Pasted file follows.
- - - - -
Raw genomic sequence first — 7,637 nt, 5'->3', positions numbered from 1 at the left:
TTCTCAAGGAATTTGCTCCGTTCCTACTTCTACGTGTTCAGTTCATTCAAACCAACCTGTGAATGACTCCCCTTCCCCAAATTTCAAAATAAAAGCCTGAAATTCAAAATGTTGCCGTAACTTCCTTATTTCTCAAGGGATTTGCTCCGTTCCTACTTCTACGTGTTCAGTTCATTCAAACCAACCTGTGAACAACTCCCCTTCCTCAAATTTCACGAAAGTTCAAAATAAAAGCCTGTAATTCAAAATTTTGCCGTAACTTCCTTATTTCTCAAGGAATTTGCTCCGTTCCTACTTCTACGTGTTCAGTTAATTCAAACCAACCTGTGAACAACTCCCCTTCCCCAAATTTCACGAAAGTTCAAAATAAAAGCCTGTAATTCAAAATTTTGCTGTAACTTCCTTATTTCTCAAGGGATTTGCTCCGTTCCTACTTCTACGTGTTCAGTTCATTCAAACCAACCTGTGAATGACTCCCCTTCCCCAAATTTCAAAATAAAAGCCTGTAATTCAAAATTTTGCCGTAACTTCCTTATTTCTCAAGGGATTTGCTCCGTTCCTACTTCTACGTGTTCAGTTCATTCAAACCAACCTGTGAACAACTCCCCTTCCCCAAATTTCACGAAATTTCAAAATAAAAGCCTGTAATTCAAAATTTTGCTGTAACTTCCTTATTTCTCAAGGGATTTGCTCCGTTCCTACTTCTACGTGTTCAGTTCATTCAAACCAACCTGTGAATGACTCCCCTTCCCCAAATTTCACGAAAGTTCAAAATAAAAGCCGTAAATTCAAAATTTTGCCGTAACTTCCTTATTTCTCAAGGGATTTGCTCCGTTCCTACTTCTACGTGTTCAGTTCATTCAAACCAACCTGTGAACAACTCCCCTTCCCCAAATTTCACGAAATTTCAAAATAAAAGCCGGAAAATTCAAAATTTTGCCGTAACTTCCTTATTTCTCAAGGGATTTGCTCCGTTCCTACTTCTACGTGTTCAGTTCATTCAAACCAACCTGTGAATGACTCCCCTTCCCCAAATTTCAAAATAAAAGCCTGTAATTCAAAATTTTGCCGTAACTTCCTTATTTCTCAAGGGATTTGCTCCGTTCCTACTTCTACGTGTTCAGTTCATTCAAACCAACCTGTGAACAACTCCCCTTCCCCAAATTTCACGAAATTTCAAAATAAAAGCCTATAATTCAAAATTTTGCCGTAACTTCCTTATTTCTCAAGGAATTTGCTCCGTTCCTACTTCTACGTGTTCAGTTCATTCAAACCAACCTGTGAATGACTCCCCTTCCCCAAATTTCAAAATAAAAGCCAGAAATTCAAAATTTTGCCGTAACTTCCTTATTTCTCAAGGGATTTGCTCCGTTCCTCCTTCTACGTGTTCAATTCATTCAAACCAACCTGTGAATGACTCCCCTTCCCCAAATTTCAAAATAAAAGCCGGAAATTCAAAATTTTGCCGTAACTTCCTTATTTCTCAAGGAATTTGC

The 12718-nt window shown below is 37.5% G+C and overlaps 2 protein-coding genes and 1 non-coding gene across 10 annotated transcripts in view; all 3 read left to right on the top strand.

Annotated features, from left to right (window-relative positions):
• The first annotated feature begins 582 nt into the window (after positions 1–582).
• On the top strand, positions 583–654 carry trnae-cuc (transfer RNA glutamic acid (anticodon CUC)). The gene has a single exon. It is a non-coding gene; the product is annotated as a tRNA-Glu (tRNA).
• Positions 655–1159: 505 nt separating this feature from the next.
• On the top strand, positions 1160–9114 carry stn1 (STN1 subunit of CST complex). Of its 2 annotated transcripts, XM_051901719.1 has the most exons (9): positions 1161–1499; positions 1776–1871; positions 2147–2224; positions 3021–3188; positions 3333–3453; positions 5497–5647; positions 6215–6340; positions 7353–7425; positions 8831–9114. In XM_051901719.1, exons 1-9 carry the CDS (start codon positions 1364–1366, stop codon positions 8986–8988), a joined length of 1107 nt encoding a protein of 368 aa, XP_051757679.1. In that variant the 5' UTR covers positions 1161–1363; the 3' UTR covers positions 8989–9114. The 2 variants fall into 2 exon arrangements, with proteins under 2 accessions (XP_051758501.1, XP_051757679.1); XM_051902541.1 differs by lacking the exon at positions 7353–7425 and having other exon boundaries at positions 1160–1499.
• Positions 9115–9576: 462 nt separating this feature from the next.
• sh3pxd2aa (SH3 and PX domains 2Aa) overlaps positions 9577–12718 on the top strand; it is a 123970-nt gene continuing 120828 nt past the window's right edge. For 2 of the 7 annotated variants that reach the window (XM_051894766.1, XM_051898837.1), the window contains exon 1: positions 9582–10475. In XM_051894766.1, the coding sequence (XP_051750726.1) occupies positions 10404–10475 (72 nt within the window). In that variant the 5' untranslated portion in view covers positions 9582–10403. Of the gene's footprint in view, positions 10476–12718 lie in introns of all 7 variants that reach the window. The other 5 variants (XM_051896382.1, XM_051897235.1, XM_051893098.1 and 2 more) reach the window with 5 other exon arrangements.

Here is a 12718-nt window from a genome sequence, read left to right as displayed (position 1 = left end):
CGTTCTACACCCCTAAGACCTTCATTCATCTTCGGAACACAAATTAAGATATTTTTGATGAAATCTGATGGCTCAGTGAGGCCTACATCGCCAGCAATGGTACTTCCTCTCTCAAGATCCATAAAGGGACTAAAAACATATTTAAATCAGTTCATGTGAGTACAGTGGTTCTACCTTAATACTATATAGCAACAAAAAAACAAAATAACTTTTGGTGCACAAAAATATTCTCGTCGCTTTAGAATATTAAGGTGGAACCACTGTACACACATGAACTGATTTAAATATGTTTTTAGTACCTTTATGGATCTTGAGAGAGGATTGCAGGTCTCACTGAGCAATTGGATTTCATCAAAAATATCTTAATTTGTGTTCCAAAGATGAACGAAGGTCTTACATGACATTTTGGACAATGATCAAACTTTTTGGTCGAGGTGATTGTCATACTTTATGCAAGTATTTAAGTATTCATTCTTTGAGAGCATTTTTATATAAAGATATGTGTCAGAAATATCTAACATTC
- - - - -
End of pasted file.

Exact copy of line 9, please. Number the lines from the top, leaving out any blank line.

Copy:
• Positions 9115–9576: 462 nt separating this feature from the next.